Maude Abbott

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Maude Abbott
Maude Abbott.jpg
Born Maude Elizabeth Seymour Abbott
(1869-03-18)March 18, 1869
St. Andrews East, Quebec
Died September 2, 1940(1940-09-02) (aged 71)
Montreal, Quebec
Occupation Physician
Known for Expert on congenital heart disease

Maude Elizabeth Seymour Abbott (March 18, 1869 – September 2, 1940) was a Canadian doctor and was one of Canada's earliest female medical graduates and an expert on congenital heart disease.[1]

Born in St. Andrews East, Quebec as Maude Elizabeth Seymour Babin, she was raised by her maternal grandmother, Mrs. William Abbott, who eventually legally adopted her. She was a cousin of John Abbott, Canada's third Prime Minister.[2] She was admitted to McGill University's Faculty of Arts and received her B.A in 1890. She received her M.D., C.M. from Bishop's University in 1894 as the only woman in her class and received the Chancellor’s Prize and Senior Anatomy Prize. [3] She did post graduate study in medicine in Europe.[2] She was appointed assistant curator at the McGill Pathological Museum in 1899, becoming curator 1901.[4]

She was awarded an honorary medical degree in 1910 from McGill and was made a Lecturer in Pathology. She became an Assistant Professor in 1925.[5]

She helped to found the Federation of Medical Women of Canada, a Canadian organization committed to the professional, social and personal advancement of women physicians, in 1924.[6]

She was posthumously inducted into the Canadian Medical Hall of Fame in 1994.[7] In 2000 Canada Post issued a forty-six cent postage stamp entitled The Heart of the Matter in her honour.[3]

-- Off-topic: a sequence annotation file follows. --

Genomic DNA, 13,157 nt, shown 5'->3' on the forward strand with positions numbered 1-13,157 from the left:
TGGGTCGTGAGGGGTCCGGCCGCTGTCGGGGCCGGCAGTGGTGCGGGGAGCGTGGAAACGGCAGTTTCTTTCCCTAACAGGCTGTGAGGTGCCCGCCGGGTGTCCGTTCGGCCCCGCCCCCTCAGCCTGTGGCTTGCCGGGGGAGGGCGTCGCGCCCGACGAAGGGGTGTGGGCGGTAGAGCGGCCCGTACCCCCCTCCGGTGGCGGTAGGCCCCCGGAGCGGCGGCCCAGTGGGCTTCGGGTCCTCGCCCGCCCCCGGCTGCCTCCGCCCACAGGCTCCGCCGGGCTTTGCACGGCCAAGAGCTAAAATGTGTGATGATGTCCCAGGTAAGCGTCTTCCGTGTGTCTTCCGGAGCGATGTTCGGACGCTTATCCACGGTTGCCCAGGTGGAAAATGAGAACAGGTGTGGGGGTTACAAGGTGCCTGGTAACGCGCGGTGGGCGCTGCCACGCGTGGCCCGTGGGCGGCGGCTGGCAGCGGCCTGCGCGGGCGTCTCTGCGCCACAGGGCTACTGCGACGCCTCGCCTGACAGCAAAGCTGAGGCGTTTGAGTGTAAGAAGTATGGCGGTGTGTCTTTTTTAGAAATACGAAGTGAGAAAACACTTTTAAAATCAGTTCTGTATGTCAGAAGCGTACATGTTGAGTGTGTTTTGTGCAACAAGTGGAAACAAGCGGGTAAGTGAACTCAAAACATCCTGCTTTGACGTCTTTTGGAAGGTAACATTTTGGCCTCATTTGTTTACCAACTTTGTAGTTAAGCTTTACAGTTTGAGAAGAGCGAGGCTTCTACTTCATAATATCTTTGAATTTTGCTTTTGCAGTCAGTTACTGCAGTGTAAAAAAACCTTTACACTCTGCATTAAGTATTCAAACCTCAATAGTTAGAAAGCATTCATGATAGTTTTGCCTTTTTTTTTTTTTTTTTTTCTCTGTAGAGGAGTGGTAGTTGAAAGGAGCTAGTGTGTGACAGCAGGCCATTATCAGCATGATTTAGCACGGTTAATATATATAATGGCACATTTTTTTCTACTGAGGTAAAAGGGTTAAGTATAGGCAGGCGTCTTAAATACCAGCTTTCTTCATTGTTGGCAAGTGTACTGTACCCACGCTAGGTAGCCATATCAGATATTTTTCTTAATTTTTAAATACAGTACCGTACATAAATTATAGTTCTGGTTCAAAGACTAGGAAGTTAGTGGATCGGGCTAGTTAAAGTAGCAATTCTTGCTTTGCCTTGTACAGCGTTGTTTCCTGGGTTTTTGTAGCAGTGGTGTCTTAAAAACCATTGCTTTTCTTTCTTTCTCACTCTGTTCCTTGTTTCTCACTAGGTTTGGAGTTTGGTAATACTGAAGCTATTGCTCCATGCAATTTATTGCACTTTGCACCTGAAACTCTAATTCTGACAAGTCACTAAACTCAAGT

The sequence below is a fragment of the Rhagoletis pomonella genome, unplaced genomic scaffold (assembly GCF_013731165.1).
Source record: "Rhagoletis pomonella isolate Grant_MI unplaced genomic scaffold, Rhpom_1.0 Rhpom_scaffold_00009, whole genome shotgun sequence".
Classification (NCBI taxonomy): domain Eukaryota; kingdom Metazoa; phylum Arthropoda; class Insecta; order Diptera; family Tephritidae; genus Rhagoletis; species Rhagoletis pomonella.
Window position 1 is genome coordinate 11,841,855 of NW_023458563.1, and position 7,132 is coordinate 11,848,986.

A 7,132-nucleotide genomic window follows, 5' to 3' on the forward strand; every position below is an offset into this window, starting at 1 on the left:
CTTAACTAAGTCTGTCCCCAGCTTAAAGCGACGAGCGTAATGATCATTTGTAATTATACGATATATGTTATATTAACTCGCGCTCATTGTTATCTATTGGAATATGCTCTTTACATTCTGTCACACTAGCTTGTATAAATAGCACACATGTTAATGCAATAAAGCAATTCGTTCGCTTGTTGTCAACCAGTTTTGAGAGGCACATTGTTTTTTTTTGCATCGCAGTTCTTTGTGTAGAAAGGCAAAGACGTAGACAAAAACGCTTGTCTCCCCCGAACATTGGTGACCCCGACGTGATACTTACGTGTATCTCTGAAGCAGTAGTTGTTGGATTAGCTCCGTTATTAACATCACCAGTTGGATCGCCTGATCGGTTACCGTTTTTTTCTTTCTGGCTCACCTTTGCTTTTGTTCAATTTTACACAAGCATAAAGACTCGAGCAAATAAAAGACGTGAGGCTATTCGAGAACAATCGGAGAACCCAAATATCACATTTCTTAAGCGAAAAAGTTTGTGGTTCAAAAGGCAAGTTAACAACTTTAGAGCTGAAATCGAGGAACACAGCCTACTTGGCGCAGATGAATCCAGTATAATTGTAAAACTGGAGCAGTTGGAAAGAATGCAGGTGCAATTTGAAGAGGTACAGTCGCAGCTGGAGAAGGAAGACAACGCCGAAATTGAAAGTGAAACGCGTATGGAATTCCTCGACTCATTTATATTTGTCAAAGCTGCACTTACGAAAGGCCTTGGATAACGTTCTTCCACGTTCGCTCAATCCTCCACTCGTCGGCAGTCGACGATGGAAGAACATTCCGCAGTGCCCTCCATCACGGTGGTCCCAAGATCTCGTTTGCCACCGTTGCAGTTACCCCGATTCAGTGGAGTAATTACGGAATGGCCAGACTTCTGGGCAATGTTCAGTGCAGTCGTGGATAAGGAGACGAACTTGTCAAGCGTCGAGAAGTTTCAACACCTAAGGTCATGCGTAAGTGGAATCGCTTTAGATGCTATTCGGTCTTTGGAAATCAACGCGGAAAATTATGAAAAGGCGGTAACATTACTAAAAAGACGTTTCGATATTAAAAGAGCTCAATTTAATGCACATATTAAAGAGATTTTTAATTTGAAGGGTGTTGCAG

In 1994 she was named a "Historic Person" by the Historic Sites and Monuments Board of Canada and a plaque was erected outside the McIntyre Medical Sciences Building at McGill University in Montreal.

She wrote over 140 papers and books. Some of them include:

  • The Atlas of Congenital Cardiac Disease (Originally published in New York by the American Heart Association in 1936. A reprint was published by McGill-Queen's University Press in 2006 in commemoration of the 100th anniversary of the founding of the International Academy of Pathology." (ISBN: 9780773531284)
  • Pigmentation-cirrhosis in a case of Haemochromatosis
  • An Historical Sketch of the Medical Faculty of McGill University
  • On the Classification of Museum Specimens-American Medicine
  • The Museum in Medical Teaching
  • Congenital Cardiac Disease, Chapter IX in Osler's Modern Medicine[8]
  • The Determination of Basal Metabolism by Indirect Calorimetry
  • Florence Nightingale as seen in her portraits
  • McGill's Heroic Past
  • On the differentiation of two forms of congenital dextrocardia[9]

External links[edit]

See also[edit]

References[edit]

  1. ^ "Dr. Maude Elizabeth Seymour Abbott". The Canadian Medical Hall of Fame. Retrieved March 23, 2005. 
  2. ^ a b "Dr. Maude Abbott". Laurentian Heritage Magazine. Retrieved 31 December 2012. 
  3. ^ a b "The queen of Canadian cardiology". Doctor's Review. Retrieved 31 December 2012. 
  4. ^ Maude Elizabeth Seymour Abbott at The Canadian Encyclopedia
  5. ^ "Maude Abbott". Canadian Science and Technology Museum. Retrieved 31 December 2012. 
  6. ^ "Maude Abbott". McGill. Retrieved 31 December 2012. 
  7. ^ "Maude Abbott". MAUDE Unit. Retrieved 31 December 2012. 
  8. ^ Abbott, Maude (1908), "Chapter IX: Congenital cardiac disease", in Osler, William, Modern Medicine: Its Theory and Practice, IV: Diseases of the circulatory system; diseases of the blood; diseases of the spleen, thymus, and lymph-glands, Philadelphia and New York: Lea & Febiger 
  9. ^ M. E. Abbott and J. C. Meakins (1915). "On the differentiation of two forms of congenital dextrocardia". Bulletin of the International Association of Medical Museums (5): 134–138.